Eastern Tiger Swallowtail Butterfly @ 960mm

Here are a few images of an Eastern Tiger Swallowtail Butterfly from our visit to Davidsons Mill Pond Park. The featured image is a single image shot with a Canon 300mm f/4 lens with a 2x teleconverter on a Canon 7D @ f/11. Image below was a Blend of 2 stacked images, blended in Photoshop with a soft edge on the seam. Field of View equivalent with the Canon 7D (1.6x crop camera) 300mm f/4 lens, Canon 2x teleconverter ~ 960mm. When using a 2x teleconverter your lens wide open will be @ f/8, not f/4 because you loose 2 stops of light with the 2x teleconverter. So I usually stop down at least 1 additional f/stop to help with sharpness because of the added teleconverter. Swallowtail_v4_960mm_7D_MG_2578


Eastern Tiger Swallowtail Butterfly

These were taken years ago at my pond in our old yard. I did not realize that when we removed a 20×40 ft pool and put in a large pond it would turn into my outdoor Macro & Wildlife Studio. Got lots of interesting images there. Also got to try many different techniques to photograph small subjects across the pond.

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Eastern Tiger Swallowtail Butterfly – 400mm w/ 1.4X Teleconverter


Eastern Tiger Swallowtail On Butterfly Bush

I was going through older images to look for some colorful images to post on the blog. These were from my old home by my pond. This was on the other side of the pond probably 20 feet from my camera. Even with a 400mm lens the image would not have filled the frame like I wanted, so I started experimenting with different ways to get closer. So by adding a short extension tube, then a 1.4x teleconverter, then another extension tube I was able actually starting to get what I wanted in the frame. It took hours of experimenting with different sized extension tubes, teleconverters and teleconverter and extension tube placement for different results resulting in a large image on the camera’s sensor.

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More Eastern Tiger Swallowtail

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More Eastern Tiger Swallowtails – Different Location

I was at the Celery Farm Natural Area in northern NJ trying to find an Osprey, but no luck. Hardly any of the usual birds were around. A Black-crowned Night-heron fly by, but mostly Canada Geese in abundance. But the Swallowtails were busy in the bushes by one of the lookout towers. So more Swallowtail photos on a different bush.

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                                                And a blue dasher to add a different color to the group.

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Eastern Tiger Swallowtail On Butterfly Bush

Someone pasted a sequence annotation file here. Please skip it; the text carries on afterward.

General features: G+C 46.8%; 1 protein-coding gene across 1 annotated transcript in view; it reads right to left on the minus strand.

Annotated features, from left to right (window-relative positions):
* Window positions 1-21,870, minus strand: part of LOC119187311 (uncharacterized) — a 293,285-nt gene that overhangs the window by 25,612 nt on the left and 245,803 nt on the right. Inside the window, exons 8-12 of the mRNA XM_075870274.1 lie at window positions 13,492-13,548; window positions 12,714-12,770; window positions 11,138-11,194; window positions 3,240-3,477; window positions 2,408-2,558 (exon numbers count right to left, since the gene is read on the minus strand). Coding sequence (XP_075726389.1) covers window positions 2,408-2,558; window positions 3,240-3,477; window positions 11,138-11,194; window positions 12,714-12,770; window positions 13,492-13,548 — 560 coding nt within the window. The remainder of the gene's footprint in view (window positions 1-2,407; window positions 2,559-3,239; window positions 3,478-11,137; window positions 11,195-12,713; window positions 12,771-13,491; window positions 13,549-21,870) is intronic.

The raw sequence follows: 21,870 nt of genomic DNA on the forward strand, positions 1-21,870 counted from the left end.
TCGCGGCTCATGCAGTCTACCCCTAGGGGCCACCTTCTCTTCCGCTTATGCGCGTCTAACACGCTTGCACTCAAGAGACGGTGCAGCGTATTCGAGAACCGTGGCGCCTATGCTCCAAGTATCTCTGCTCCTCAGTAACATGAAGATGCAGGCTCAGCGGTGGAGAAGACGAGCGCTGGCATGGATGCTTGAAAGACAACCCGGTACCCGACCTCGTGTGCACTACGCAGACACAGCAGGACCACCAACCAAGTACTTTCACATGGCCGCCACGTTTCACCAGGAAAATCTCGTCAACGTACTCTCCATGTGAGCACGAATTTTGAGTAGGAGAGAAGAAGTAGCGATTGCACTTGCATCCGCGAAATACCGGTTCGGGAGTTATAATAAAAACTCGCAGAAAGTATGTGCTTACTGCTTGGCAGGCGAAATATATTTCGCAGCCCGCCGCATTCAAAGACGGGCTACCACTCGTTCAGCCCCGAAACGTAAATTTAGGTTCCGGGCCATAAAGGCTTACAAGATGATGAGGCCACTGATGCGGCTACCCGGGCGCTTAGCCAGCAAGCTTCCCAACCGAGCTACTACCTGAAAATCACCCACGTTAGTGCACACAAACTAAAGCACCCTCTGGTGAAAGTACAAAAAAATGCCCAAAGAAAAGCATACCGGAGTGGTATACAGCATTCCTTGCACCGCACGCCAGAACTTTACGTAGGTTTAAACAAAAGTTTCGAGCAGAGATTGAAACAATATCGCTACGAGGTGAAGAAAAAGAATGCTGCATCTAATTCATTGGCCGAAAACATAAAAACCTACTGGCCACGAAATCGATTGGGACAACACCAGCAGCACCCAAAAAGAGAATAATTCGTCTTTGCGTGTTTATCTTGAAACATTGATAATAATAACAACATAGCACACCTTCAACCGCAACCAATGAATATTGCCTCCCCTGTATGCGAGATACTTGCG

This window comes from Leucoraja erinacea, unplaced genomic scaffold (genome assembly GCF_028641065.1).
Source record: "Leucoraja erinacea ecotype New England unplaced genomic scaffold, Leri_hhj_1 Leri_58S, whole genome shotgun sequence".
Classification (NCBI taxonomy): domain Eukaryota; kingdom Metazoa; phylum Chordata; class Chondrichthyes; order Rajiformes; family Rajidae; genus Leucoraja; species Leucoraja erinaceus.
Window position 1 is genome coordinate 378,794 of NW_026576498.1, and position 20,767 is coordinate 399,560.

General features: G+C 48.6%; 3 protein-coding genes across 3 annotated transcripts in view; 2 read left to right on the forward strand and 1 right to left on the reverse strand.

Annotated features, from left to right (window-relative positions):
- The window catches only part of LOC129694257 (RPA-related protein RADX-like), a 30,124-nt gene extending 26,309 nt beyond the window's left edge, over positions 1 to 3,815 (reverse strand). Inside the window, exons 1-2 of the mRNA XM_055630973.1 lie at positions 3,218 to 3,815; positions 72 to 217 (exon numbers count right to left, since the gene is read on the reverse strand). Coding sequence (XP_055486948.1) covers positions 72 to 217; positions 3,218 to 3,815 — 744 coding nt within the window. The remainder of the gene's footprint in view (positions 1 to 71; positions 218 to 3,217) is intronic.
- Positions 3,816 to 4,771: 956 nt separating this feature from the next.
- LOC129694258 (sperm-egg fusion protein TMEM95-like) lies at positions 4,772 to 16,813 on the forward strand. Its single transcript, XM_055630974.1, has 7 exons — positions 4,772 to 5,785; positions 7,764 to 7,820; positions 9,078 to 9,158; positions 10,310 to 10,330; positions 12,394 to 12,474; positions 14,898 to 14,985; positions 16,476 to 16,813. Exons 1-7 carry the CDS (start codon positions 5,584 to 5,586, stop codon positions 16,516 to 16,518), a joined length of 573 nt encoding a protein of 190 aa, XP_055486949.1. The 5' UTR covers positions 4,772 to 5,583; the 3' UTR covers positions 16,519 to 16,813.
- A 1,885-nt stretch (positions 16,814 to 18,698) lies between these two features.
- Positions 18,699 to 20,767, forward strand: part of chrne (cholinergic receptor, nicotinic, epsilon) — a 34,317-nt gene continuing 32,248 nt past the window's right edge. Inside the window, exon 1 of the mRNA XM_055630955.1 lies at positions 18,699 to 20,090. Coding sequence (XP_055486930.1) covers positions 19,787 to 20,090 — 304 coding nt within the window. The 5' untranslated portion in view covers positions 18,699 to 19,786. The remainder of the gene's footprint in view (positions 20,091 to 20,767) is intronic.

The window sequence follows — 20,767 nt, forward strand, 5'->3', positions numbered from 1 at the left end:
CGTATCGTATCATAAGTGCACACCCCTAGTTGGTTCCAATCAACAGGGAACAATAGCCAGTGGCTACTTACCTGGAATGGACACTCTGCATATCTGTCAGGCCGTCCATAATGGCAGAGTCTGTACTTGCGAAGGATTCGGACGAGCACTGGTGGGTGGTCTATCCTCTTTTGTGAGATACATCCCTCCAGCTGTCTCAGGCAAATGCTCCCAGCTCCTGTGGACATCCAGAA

The Butterfly Bush by our pond saw a lot of activity today. The most I have seen with butterfly activity. Between Eastern Tiger Swallowtail Butterflies and Painted Lady Butterflies plus a lot of bees and wasps, it was non stop activity for a few hours. They were about 14 ft away across the pond, so I was using a Canon 400mm f/4 DO lens with a combination of extension tubes and Canon 1.4X Teleconverters to fill the frame. I also used a Flash to add some fill light to the shadows, from -2/3 thirds to -1 full stop. Using this combination you lose autofocus, but it lets you get some interesting closeups when you cannot get to your subject. The only problem I had with the Butterflies was they were constantly moving and I was trying not to go above ISO 1250, so my shutter speed was about 1/125, so I had some motion blur here and there. The Dragonflies are more cooperative sitting fairly still until they take off. Usually I only use 1 – 1.4X teleconverter plus extension tube narrower in front of the teleconverter and a wider extension tube behind the teleconverter which helps enlarge the image on the sensor. Gives me a lot of dragonfly image on the sensor, especially for the Blue Dashers which are only 1.5″ long. This combination works great out to 8-10 feet, giving me ample dragonfly image on the sensor.


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Canon 400mm f/4 DO lens, 36mm extension tube, Canon 1.4x Teleconverter, 24mm extension tube, Canon 1.4X teleconverter. Target Butterfly Bush in background. Usually I also use a better Beamer Flash Extender, helps batteries last longer. The extension tubes allow using 2 – 1.4 Teleconverters which are sharper than a 2X teleconverter, but also enlarge the image on the sensor more than just the teleconverters. Takes a little practice focusing consistently and adjusting exposure, mainly exposure compensation with shadows and highlights. 
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